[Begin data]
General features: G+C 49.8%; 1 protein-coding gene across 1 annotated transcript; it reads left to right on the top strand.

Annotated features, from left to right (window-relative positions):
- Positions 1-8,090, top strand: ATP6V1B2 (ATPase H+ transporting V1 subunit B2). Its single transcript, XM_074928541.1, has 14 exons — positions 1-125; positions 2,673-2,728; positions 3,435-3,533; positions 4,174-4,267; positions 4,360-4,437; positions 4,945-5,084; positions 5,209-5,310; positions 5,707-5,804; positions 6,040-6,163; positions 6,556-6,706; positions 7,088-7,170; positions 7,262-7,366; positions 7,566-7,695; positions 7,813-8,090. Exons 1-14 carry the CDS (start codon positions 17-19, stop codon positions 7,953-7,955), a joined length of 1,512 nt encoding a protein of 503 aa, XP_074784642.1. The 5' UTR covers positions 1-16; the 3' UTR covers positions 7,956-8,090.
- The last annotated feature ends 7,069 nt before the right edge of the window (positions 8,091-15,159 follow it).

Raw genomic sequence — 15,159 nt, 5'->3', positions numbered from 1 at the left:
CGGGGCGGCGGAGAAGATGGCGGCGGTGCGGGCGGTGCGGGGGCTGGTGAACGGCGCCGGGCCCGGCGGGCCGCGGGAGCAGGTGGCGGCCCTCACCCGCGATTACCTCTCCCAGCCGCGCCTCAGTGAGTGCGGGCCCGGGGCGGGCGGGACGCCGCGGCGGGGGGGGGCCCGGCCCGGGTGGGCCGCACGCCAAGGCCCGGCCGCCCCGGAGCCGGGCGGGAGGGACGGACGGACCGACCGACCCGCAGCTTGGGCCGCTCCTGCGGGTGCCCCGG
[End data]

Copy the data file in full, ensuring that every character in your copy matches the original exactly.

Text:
General features: G+C 49.8%; 1 protein-coding gene across 1 annotated transcript; it reads left to right on the top strand.

Annotated features, from left to right (window-relative positions):
- Positions 1-8,090, top strand: ATP6V1B2 (ATPase H+ transporting V1 subunit B2). Its single transcript, XM_074928541.1, has 14 exons — positions 1-125; positions 2,673-2,728; positions 3,435-3,533; positions 4,174-4,267; positions 4,360-4,437; positions 4,945-5,084; positions 5,209-5,310; positions 5,707-5,804; positions 6,040-6,163; positions 6,556-6,706; positions 7,088-7,170; positions 7,262-7,366; positions 7,566-7,695; positions 7,813-8,090. Exons 1-14 carry the CDS (start codon positions 17-19, stop codon positions 7,953-7,955), a joined length of 1,512 nt encoding a protein of 503 aa, XP_074784642.1. The 5' UTR covers positions 1-16; the 3' UTR covers positions 7,956-8,090.
- The last annotated feature ends 7,069 nt before the right edge of the window (positions 8,091-15,159 follow it).

Raw genomic sequence — 15,159 nt, 5'->3', positions numbered from 1 at the left:
CGGGGCGGCGGAGAAGATGGCGGCGGTGCGGGCGGTGCGGGGGCTGGTGAACGGCGCCGGGCCCGGCGGGCCGCGGGAGCAGGTGGCGGCCCTCACCCGCGATTACCTCTCCCAGCCGCGCCTCAGTGAGTGCGGGCCCGGGGCGGGCGGGACGCCGCGGCGGGGGGGGGCCCGGCCCGGGTGGGCCGCACGCCAAGGCCCGGCCGCCCCGGAGCCGGGCGGGAGGGACGGACGGACCGACCGACCCGCAGCTTGGGCCGCTCCTGCGGGTGCCCCGG